Agar Agar algae
Medicinal properties of agar agar
BENEFITS OF AGAR AGAR
What is agar agar?
Agar agar is a product obtained from numerous algae, mainly of the genus Gracilaria, Gelidium and Eucheuma. All of these algae are characterized by belonging to the group of red algae. These algae are small, have a reddish stem and are rich in mucilage, a type of fiber. These are extracted pouring hot water on them once they are dried in the sun.
Traditionally this activity was mainly done in Japan from Gelidium Amansii Kütz. The mucilage or jelly, once harvested and dried, is sold in powder, filaments, rods or flakes in what is called Agar-Agar.
How does agar agar is produced?
The production process of agar-agar from red algae contains the following parts:
- Drying of algae: Once collected, the algae are dried in the sun.
- Alkalinization of algae: Once dried, they are placed in a container with very hot water in which an alkali product, such as caustic soda, has been poured.
- Washing and bleaching with cold water, Then, the algae are washed with cold water to remove all impurities. Sulfuric acid is added to dis-alcalinize them and sodium hypochlorite for bleaching them. Finally, they are cleaned with cold water.
- Extraction by cooking: The product is extracted by subjecting the washed and bleached algae to a process of cooking for two hours.
- Filtering: The filtering aims to separate the product from other waste such as rocks, shells, dirt, etc. This is accomplished by passing the water with the algae thorough different filtering tanks.
- Gelling: A process intended to bring the product to the texture of a gel. To to this, the algae are cooled by different processes from 80 º C to 25 º C.
- Pressing and drying: After this, the product is compacted by a press and dried with hot air.
- Grinding, sieving and packaging: Finally the algae are ground and sieved before being packed.
Why do we use the agar agar for?
The properties of agar agar are numerous. It is used primarily in the following areas:
- Food Industry: The food industry uses it as a food additive with the code E-406. It is a natural thickener, non-toxic, with no flavor, not degradable by acid or proteolytic enzymes, and with no many calories. The thickening ability of agar agar comes from its power to make the liquid more viscous so that it produces what is called a gelling effect, that is to say, it makes a liquid to become a gel.
Therefore, it is very suitable for the manufacture of canned fish and meat because it compacts them and provides them a better texture. Moreover, this product forms a layer that protects these foods from contact with the metal walls of the container. By doing this, it prevents canned food to become rusted (cooked meat, ham, shoulder, sausage, canned chicken, etc)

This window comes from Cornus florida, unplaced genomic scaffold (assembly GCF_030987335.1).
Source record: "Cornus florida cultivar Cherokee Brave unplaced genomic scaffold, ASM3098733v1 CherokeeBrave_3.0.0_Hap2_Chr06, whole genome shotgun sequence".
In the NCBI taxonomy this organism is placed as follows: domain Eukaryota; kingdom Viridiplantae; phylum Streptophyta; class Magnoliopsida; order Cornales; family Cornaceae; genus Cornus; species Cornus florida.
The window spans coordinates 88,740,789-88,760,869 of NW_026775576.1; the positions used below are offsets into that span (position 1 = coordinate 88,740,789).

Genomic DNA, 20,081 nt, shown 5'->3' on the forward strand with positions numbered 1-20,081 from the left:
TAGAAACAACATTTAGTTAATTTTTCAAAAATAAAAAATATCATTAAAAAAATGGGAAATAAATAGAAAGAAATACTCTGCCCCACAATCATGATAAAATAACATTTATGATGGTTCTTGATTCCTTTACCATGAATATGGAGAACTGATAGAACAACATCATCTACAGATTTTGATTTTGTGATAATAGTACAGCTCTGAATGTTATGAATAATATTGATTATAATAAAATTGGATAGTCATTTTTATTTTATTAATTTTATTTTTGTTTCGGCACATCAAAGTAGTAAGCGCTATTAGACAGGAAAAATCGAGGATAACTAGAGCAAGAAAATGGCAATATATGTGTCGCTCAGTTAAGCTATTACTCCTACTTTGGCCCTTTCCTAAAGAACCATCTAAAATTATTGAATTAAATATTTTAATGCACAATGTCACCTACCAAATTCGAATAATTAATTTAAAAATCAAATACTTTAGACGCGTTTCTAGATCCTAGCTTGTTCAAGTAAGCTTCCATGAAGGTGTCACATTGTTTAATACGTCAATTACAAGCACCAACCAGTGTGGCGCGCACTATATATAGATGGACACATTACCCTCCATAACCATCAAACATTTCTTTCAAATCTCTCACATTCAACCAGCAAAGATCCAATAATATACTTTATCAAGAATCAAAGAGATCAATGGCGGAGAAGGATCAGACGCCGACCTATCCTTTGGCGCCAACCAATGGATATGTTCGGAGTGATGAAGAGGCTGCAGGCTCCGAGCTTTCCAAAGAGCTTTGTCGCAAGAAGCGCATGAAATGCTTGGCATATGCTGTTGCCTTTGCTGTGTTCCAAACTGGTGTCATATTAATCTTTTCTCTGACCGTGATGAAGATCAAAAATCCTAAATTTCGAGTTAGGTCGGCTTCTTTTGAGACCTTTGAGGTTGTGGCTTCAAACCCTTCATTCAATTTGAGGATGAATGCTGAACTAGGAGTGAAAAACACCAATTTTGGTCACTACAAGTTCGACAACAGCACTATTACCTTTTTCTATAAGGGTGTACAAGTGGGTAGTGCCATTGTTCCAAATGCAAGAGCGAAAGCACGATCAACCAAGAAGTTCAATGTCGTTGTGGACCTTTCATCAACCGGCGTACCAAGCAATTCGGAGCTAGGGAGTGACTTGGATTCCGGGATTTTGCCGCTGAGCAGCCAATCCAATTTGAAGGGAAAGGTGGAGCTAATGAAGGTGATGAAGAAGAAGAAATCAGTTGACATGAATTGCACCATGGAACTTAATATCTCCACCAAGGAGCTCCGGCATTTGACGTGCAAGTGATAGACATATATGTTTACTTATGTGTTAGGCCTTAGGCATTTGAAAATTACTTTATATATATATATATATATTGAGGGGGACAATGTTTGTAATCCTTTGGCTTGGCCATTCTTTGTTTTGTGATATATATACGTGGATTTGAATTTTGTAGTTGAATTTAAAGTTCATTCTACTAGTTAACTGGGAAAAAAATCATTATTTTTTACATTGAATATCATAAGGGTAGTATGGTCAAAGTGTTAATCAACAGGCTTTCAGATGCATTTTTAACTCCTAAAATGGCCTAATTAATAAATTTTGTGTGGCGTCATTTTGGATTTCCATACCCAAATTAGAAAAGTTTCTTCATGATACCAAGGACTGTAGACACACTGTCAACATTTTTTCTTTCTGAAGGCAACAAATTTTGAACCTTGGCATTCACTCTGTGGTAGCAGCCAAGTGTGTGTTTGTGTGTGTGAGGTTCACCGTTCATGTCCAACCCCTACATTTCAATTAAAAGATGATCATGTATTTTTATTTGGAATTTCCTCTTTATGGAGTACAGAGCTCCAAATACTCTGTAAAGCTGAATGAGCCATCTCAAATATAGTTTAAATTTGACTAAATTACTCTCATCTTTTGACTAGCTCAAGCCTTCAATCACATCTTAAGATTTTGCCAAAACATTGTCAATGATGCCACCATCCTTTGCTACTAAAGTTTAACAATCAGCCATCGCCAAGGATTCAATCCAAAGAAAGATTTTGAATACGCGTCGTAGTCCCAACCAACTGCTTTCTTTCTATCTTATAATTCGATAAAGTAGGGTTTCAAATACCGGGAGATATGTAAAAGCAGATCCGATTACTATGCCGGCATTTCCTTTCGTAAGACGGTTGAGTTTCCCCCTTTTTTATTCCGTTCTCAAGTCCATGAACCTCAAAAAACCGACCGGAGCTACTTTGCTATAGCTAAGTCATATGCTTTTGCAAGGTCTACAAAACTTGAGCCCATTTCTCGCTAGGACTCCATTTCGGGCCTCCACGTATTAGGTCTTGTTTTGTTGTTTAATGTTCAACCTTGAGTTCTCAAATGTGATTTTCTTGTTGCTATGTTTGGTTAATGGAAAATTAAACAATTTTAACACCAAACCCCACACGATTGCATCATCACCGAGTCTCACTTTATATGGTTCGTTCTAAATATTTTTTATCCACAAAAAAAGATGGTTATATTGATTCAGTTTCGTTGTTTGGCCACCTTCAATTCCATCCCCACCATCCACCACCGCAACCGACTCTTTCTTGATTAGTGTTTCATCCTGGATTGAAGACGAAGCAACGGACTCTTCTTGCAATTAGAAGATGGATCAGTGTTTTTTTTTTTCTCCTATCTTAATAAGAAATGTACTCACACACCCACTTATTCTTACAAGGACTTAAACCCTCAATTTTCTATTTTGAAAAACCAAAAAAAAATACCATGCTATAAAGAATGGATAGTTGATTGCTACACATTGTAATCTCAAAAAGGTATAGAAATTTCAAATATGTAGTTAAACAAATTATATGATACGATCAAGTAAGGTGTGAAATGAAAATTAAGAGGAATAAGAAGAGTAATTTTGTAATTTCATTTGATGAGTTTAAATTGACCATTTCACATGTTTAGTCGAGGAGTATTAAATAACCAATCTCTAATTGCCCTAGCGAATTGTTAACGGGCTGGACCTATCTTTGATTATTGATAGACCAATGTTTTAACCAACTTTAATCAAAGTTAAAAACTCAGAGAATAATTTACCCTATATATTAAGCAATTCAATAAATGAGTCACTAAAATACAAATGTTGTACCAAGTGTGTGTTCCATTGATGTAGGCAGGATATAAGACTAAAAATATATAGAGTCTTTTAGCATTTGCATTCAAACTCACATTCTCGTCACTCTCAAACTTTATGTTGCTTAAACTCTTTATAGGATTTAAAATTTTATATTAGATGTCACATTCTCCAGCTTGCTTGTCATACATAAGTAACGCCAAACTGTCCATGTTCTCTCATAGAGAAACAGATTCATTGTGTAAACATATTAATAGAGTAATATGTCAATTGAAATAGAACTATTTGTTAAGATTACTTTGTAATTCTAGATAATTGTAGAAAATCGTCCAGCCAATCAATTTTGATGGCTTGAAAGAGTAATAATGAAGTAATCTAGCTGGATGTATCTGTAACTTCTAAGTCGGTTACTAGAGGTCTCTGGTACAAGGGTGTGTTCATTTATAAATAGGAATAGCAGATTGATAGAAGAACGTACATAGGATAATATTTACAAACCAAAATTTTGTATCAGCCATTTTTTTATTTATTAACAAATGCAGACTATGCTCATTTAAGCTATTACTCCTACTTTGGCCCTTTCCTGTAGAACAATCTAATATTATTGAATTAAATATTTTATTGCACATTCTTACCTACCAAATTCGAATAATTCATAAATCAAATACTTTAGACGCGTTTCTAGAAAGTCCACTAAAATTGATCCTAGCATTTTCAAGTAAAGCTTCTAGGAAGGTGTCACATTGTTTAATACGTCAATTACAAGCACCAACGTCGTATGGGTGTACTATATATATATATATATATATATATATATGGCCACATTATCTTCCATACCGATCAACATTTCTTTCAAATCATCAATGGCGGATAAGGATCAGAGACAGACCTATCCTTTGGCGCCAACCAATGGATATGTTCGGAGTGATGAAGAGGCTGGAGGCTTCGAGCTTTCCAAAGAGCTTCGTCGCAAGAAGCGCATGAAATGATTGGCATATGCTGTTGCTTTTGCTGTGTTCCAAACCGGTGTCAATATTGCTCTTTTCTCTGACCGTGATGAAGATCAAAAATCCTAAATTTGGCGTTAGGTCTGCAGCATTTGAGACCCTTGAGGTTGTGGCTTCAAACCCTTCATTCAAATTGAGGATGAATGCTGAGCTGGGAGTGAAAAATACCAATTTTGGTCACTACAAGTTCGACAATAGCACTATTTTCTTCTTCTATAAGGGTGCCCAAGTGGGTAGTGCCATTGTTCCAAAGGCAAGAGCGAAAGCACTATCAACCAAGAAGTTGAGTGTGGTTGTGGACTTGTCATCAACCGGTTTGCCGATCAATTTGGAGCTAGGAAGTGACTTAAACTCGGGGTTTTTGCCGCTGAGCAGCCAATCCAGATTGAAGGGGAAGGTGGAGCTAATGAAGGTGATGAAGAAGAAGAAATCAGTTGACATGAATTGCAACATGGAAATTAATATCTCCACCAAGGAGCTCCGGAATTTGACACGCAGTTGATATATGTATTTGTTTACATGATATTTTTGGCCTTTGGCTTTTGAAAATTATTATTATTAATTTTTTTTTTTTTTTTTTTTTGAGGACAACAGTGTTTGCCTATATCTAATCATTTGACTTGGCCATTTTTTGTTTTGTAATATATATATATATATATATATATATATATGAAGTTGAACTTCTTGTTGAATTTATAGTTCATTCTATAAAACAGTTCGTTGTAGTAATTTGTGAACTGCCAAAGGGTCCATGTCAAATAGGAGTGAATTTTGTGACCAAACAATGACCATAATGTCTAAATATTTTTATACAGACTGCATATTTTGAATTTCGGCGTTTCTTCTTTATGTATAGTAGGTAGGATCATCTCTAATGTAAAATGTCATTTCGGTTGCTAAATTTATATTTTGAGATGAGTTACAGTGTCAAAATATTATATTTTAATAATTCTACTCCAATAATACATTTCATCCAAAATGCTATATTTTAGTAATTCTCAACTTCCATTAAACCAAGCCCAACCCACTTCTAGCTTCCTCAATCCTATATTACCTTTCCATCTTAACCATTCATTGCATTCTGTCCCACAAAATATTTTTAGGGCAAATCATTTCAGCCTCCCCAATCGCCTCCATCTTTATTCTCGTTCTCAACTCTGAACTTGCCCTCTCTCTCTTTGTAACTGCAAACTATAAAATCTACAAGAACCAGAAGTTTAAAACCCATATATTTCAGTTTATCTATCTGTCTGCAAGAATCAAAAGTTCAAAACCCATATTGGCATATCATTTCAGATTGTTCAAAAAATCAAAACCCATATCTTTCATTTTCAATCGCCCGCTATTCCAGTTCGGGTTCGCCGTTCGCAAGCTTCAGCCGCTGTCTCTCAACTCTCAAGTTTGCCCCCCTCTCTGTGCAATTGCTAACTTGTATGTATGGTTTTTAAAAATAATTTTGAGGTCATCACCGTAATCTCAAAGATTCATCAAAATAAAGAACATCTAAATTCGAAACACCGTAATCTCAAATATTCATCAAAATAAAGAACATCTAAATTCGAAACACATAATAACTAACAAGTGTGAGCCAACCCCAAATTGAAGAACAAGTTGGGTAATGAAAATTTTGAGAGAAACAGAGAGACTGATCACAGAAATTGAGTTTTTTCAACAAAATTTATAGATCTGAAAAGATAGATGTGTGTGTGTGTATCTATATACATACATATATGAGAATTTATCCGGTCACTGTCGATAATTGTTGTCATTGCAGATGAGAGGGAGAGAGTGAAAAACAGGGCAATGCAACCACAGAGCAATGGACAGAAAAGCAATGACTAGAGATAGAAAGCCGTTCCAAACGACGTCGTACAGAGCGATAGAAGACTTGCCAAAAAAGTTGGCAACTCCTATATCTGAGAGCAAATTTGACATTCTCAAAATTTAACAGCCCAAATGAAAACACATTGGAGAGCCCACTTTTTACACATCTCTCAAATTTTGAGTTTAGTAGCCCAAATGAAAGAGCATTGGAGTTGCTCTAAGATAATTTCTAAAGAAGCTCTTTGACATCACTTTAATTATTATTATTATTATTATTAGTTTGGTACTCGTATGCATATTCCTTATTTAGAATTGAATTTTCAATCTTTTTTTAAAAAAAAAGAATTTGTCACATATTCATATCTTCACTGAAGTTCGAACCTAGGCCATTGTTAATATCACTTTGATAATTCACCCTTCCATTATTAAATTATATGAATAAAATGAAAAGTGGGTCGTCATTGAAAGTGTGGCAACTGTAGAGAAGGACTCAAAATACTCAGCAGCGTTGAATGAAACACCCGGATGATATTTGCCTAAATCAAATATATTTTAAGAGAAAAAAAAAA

The beverage industry (beer, wine, etc) uses it to purify and clarify the liquids because it settles the impurities to the bottom. Other packaged products such as fruit juices, sauces, soups, yogurt, curds, ice cream, cakes... also contain agar-agar as a thickener or stabilizer.
It is the natural substitute for animal gelatin obtained from bones and skin. In this regard, agar agar is highly valued within the vegetarian people who use it in many recipes.
(More information on the properties of agar agar food in the listing above)
- Metalworking: Used to improve the coating of metal objects made out of lead or zinc or to encourage the stretching of certain metals
- Paper industry: Its use provides waterproofing properties to paper
- Leather industry: Used to promote the leather tanning.
- Textile industry: It gives strength and stiffness to clothes and facilitate printing.
- Pharmaceuticals: The pharmaceutical industry includes it in the composition of many drugs and excipients, to improve taste, color, texture, etc. It is also used to form the cover of some preparations such as suppositories, pessaries or gels. It is one of the basic ingredients in the preparation of drugs for constipation.
- Natural medicine: In natural medicine is mainly used as a laxative and in slimming cures. (More information on the medicinal properties of agar agar in the listing above)
- Cosmetics industry: It become a part of the manufacture of skin creams.
Where does agar agar is produced?